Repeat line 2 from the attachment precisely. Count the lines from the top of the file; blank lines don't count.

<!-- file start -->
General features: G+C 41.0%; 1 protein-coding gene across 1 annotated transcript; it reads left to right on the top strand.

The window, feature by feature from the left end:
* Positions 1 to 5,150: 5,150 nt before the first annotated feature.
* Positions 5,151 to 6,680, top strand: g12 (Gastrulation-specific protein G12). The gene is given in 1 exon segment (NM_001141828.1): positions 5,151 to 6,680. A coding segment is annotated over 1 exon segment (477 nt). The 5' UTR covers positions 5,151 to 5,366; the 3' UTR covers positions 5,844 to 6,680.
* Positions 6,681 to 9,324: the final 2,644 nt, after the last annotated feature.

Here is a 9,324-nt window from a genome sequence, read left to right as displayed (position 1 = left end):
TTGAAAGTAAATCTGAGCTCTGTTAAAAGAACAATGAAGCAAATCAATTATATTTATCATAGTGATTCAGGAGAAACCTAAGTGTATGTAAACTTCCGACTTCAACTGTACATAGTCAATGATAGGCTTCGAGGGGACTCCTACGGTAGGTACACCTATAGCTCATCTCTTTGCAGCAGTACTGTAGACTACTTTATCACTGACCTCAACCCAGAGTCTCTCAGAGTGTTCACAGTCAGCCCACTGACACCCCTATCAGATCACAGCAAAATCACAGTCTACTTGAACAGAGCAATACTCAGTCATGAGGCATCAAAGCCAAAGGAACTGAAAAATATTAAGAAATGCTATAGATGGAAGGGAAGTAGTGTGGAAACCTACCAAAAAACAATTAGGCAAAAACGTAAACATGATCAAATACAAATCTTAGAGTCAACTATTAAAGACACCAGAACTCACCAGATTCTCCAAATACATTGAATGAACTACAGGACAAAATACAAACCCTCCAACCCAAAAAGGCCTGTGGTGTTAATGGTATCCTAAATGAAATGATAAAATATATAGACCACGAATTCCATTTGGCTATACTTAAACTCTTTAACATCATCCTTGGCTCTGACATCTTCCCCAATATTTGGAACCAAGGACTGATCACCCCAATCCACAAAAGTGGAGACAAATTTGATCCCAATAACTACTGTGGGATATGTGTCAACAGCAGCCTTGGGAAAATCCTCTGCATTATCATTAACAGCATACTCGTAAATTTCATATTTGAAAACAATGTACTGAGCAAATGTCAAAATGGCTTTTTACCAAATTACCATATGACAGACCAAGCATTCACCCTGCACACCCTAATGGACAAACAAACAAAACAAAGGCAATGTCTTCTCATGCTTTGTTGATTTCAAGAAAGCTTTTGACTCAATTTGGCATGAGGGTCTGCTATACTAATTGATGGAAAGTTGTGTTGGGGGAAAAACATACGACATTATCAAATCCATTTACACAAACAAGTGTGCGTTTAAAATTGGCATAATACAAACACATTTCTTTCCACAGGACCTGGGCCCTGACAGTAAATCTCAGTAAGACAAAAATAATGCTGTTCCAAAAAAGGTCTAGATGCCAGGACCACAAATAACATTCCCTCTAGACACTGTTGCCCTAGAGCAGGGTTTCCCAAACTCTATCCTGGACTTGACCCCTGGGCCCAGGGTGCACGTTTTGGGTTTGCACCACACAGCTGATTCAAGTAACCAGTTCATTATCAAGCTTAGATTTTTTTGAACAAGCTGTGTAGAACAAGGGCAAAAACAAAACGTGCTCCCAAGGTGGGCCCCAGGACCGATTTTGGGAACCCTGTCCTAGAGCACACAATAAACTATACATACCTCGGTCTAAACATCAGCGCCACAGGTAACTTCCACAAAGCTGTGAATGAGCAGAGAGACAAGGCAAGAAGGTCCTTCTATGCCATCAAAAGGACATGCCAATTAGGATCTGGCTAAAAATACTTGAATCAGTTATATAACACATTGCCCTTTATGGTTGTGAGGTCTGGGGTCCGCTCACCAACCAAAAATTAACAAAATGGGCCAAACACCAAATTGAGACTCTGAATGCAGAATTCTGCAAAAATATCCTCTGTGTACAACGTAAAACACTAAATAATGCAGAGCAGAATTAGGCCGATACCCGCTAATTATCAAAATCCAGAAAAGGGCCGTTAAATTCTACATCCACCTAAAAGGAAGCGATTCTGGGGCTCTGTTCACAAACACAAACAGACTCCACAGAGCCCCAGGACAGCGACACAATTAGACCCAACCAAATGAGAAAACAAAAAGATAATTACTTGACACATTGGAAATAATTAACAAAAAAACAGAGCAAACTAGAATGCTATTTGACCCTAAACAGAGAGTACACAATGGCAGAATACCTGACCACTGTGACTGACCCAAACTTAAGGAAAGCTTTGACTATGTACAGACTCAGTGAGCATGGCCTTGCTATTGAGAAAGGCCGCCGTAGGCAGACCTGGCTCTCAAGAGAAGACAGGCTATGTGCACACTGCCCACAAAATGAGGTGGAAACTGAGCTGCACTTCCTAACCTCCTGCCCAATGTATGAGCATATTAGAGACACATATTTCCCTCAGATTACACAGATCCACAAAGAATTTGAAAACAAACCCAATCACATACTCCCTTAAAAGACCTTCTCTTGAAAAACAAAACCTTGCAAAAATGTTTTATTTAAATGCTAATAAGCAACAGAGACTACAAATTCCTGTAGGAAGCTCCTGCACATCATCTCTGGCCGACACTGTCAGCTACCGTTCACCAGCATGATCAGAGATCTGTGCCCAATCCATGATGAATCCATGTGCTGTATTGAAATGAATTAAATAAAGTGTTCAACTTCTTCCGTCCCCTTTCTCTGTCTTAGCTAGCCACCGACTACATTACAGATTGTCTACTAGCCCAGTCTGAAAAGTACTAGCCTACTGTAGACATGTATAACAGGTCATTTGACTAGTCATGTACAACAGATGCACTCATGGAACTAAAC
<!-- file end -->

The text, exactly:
The window, feature by feature from the left end: